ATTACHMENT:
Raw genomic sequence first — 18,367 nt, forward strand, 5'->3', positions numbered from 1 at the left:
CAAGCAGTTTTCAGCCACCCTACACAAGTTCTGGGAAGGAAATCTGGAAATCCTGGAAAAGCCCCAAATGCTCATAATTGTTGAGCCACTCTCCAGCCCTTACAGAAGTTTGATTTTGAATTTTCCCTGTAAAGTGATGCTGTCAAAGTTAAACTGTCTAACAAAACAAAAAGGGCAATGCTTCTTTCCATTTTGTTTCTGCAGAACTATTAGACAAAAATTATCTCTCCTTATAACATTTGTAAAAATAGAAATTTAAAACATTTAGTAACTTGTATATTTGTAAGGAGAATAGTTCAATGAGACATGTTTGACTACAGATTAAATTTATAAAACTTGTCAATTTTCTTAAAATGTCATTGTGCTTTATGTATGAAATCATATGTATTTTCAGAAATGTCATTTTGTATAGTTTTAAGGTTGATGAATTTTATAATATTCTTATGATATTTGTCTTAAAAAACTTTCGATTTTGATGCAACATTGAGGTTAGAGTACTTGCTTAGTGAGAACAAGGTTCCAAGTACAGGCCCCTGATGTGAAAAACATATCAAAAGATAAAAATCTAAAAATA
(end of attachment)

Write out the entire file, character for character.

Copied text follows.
Raw genomic sequence first — 18,367 nt, forward strand, 5'->3', positions numbered from 1 at the left:
CAAGCAGTTTTCAGCCACCCTACACAAGTTCTGGGAAGGAAATCTGGAAATCCTGGAAAAGCCCCAAATGCTCATAATTGTTGAGCCACTCTCCAGCCCTTACAGAAGTTTGATTTTGAATTTTCCCTGTAAAGTGATGCTGTCAAAGTTAAACTGTCTAACAAAACAAAAAGGGCAATGCTTCTTTCCATTTTGTTTCTGCAGAACTATTAGACAAAAATTATCTCTCCTTATAACATTTGTAAAAATAGAAATTTAAAACATTTAGTAACTTGTATATTTGTAAGGAGAATAGTTCAATGAGACATGTTTGACTACAGATTAAATTTATAAAACTTGTCAATTTTCTTAAAATGTCATTGTGCTTTATGTATGAAATCATATGTATTTTCAGAAATGTCATTTTGTATAGTTTTAAGGTTGATGAATTTTATAATATTCTTATGATATTTGTCTTAAAAAACTTTCGATTTTGATGCAACATTGAGGTTAGAGTACTTGCTTAGTGAGAACAAGGTTCCAAGTACAGGCCCCTGATGTGAAAAACATATCAAAAGATAAAAATCTAAAAATA